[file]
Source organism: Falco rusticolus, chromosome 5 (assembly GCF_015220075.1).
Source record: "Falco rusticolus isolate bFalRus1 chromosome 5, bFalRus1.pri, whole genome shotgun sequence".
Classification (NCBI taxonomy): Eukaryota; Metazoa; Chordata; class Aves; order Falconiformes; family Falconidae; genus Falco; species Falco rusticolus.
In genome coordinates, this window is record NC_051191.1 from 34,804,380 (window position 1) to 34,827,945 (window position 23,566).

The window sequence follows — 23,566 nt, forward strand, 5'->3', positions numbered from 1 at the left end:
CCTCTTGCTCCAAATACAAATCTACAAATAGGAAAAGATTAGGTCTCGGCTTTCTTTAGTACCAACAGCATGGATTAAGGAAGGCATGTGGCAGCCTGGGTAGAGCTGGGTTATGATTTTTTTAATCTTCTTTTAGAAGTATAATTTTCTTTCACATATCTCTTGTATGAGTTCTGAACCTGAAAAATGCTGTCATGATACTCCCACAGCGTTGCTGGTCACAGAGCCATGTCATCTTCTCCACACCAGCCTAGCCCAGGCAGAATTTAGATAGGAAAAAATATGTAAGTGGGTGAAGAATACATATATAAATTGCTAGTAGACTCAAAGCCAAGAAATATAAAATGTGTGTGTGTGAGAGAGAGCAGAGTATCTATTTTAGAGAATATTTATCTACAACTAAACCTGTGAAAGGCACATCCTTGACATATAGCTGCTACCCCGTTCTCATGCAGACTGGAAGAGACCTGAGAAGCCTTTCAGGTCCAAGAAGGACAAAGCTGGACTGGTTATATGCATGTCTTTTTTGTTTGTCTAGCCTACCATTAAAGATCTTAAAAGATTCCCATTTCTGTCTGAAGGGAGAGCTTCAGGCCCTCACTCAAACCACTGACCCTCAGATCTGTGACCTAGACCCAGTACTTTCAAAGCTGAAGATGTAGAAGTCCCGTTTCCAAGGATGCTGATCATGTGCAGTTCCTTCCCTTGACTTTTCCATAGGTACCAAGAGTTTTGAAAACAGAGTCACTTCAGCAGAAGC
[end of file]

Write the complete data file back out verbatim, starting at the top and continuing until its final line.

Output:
Source organism: Falco rusticolus, chromosome 5 (assembly GCF_015220075.1).
Source record: "Falco rusticolus isolate bFalRus1 chromosome 5, bFalRus1.pri, whole genome shotgun sequence".
Classification (NCBI taxonomy): Eukaryota; Metazoa; Chordata; class Aves; order Falconiformes; family Falconidae; genus Falco; species Falco rusticolus.
In genome coordinates, this window is record NC_051191.1 from 34,804,380 (window position 1) to 34,827,945 (window position 23,566).

The window sequence follows — 23,566 nt, forward strand, 5'->3', positions numbered from 1 at the left end:
CCTCTTGCTCCAAATACAAATCTACAAATAGGAAAAGATTAGGTCTCGGCTTTCTTTAGTACCAACAGCATGGATTAAGGAAGGCATGTGGCAGCCTGGGTAGAGCTGGGTTATGATTTTTTTAATCTTCTTTTAGAAGTATAATTTTCTTTCACATATCTCTTGTATGAGTTCTGAACCTGAAAAATGCTGTCATGATACTCCCACAGCGTTGCTGGTCACAGAGCCATGTCATCTTCTCCACACCAGCCTAGCCCAGGCAGAATTTAGATAGGAAAAAATATGTAAGTGGGTGAAGAATACATATATAAATTGCTAGTAGACTCAAAGCCAAGAAATATAAAATGTGTGTGTGTGAGAGAGAGCAGAGTATCTATTTTAGAGAATATTTATCTACAACTAAACCTGTGAAAGGCACATCCTTGACATATAGCTGCTACCCCGTTCTCATGCAGACTGGAAGAGACCTGAGAAGCCTTTCAGGTCCAAGAAGGACAAAGCTGGACTGGTTATATGCATGTCTTTTTTGTTTGTCTAGCCTACCATTAAAGATCTTAAAAGATTCCCATTTCTGTCTGAAGGGAGAGCTTCAGGCCCTCACTCAAACCACTGACCCTCAGATCTGTGACCTAGACCCAGTACTTTCAAAGCTGAAGATGTAGAAGTCCCGTTTCCAAGGATGCTGATCATGTGCAGTTCCTTCCCTTGACTTTTCCATAGGTACCAAGAGTTTTGAAAACAGAGTCACTTCAGCAGAAGC